Acupuncture Blog

A Terrific Movie Recommendation

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conceived and written by MAS acu-punk Elizabeth Ropp, LAc

First I want to say that it’s good to be back to work at MAS. I hope everyone can tell that we are smiling at you under our masks. We appreciate how understanding everyone has been with our new social distancing systems.

Since we are living in the world of physical distancing, I am sharing a movie recommendation. Jewel’s Catch One is a biographical documentary about a legendary nightclub owner. Why am I telling you about this on the MAS blog? It’s l because later in life, she becomes an acupuncturist and founder of a non-profit clinic. What!?!?! Yes. My mind was blown. I didn’t see that coming.

I enjoy movies about nightclubs. Which is odd because I am a morning person. My husband can tell you that I easily nod off before ten o’clock at night. And yes, I like to my kitchen. Since MAS reopened this month, you can find me dancing at the clinic after hours when I give the clinic a thorough cleaning and disinfecting after my shift. I also like a good story about someone with sheer determination and perseverance. I found that in Jewel’s Catch One.

Jewel Thais-Williams opened the Los Angeles nightclub and kept it going for four decades, The Catch One. Identifying a need for an inclusive safe space, especially for the Black LQBTQ community. She bought a bar in 1973 for $1000. In 1975, when she purchased the old ballroom connected to her bar for $17,000. The Catch One was open to everyone, especially marginalized people who were often unwelcomed in other clubs and bars. Eventually, everyone partied at The Catch One, including celebrities like Whitney Houston, Luther Vandross, Madonna, and Sharon Stone.

In the 1970’s, Jewel’s inclusive dance club was targeted by the police. She faced discrimination on many levels as a Black Gay Woman. In 1985, an intentional arson destroyed The Catch. It took Jewel two years to re-open, facing pressure from local government agencies to sell the property.

The AIDS epidemic was particularly devastating. Jewel lost many club patrons to AIDS, many of whom were like family. She did everything she could to take care of her community. Jewel cited the need for services for the Black community in Los Angeles, affected by HIV and AIDS. She stepped up to fill the void in many ways including founding the Minority AIDS project (We have a chapter in Manchester that serves the Merrimack Valley). Jewel’s partner, Rue, founded Rue’s House to provide housing for Black women and Children with HIV/AIDS.

In the late 1990’s, Jewel found herself feeling complacent and needed a new project. Her therapist, Dr. Donald Kilhefner, suggested that she go to acupuncture school.

Due to COVID, all of my travel plans are indefinitely on hold. But, I am making my list of places I want to go and people that I want to meet in a post-pandemic world. I added LA to my list, just so I can make an appointment at The Village Health Foundation, like the club goers from around the world who planned their LA vacations just so they could dance at Catch One. Apparently, tourists even showed up at Jewel’s club straight from the airport with their suitcases in tow.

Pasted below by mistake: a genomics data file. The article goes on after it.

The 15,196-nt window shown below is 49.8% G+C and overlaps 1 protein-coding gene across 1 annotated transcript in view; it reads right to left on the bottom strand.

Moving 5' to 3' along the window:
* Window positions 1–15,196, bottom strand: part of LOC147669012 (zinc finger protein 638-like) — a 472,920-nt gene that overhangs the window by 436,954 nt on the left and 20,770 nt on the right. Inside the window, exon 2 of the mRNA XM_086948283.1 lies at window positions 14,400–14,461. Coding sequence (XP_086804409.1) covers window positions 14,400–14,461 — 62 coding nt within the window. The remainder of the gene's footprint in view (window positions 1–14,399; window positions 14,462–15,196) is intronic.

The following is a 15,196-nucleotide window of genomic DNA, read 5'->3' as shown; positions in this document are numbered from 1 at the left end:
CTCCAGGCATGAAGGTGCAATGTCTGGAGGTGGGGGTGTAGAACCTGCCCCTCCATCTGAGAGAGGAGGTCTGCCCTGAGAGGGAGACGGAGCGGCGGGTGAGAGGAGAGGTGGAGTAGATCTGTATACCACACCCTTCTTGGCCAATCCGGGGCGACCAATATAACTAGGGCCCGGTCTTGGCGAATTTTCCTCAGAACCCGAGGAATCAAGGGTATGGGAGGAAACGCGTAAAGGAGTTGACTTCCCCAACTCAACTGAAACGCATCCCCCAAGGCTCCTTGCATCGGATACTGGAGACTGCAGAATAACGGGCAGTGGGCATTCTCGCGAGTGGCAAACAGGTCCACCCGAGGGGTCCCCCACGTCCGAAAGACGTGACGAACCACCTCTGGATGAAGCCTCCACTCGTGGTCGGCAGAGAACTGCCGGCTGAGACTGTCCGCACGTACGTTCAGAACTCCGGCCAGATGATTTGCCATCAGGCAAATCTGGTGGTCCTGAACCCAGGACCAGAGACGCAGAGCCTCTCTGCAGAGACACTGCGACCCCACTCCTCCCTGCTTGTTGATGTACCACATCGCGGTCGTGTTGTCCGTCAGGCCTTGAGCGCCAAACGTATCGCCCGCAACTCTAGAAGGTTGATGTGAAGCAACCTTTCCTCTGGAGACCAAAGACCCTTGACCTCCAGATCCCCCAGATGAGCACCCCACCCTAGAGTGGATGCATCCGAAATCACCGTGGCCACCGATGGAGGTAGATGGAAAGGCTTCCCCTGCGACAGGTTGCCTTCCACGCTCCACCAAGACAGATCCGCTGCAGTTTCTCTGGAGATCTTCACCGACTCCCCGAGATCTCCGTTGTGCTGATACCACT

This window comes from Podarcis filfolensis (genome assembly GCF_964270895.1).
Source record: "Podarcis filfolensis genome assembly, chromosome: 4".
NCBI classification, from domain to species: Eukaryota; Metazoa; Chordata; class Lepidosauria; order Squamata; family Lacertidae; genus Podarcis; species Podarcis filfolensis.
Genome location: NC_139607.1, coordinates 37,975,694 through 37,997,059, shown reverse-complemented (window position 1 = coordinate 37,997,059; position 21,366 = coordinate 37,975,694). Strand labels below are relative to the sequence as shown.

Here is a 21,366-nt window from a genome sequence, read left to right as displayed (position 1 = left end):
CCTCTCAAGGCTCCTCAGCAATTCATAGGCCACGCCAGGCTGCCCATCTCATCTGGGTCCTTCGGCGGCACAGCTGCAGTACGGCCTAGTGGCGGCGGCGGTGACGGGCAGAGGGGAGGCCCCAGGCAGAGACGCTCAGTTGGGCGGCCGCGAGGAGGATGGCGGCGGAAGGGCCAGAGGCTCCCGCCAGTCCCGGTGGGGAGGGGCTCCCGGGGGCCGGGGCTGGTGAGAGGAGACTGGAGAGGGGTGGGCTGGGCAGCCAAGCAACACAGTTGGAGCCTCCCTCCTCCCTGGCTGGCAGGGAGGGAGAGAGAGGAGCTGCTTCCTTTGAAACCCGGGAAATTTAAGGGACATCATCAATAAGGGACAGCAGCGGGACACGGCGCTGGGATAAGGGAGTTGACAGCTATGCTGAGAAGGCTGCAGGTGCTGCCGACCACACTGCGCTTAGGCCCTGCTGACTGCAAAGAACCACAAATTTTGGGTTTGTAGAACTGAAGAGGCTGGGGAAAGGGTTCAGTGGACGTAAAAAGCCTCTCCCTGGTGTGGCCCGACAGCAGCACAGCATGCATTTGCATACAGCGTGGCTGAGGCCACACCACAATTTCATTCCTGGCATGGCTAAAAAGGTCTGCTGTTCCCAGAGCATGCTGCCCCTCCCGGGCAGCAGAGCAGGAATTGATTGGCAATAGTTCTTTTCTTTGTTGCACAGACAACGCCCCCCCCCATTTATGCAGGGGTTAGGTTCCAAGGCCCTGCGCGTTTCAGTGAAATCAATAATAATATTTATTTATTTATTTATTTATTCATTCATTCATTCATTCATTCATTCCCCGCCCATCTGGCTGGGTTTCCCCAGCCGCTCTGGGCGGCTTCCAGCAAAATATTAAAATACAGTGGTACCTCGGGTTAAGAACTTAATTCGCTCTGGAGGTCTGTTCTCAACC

I watched Jewel’s Catch One twice this weekend and I listened to Jewel tell her story on a new podcast. I wish I could sit down with Jewel, Tariqa, Chung Hee, and Sun from The Village Health Foundation and ask questions. I want to know more about Jewel’s life as an acupuncturist at a non-profit clinic.

Below are the questions that I would ask in my fantasy interview:

Hi, Jewel, it’s such an honor to meet you and to be here in LA, at The Village Health Foundation. Where should I put my suitcase?

First of all, how are you and how is your community holding up during the pandemic?

When you first opened the Catch in the early 1970’s, there were laws that prohibited same sex dancing to make it harder for gay communities to create safe spaces to feel free. Do you think that there are acupuncture laws or regulations that make it harder for marginalized people to get acupuncture treatment or enter the profession?

3) What was your first experience with getting acupuncture?

4) How did you like acupuncture school? If you could add or change anything about your acupuncture program, what would it be?

6) Rep. Maxine Waters praised you for starting a clinic that makes healthcare affordable. She even mentions that it has been said you could be in Beverly Hills charging a lot of money for acupuncture. Why do you think it’s rare for acupuncturists to make treatments affordable and what do you think needs to change in order for affordable acupuncture to become more common?

8) The Village Health Foundation makes a point of practicing cultural competency. What advice can you give to white acupuncturists to become more culturally competent and able to connect with and serve patients with all different backgrounds.

9) How often do you get acupuncture? What else do you do to stay healthy? Basically, how can I be as energetic as you?

10) How often do you go out dancing?

11) What are some of your favorite songs that you think would be good for me to listen to while I am cleaning the clinic at the end of a shift?

Thank you so much for your time. It’s truly been an honor to speak with you. This clinic is beautiful and my acupuncture treatment was wonderful. I even brought you some maple candy, all the way from New Hampshire.

If I manage to connect with the Jewell and the staff of The Village Health Foundation, I will write more here at the MAS blog.

In the meantime, please check out Jewel’s Catch One on Netflix and listen to her interview on The QueerCore podcast.

See you at the clinic. I am smiling under my mask.



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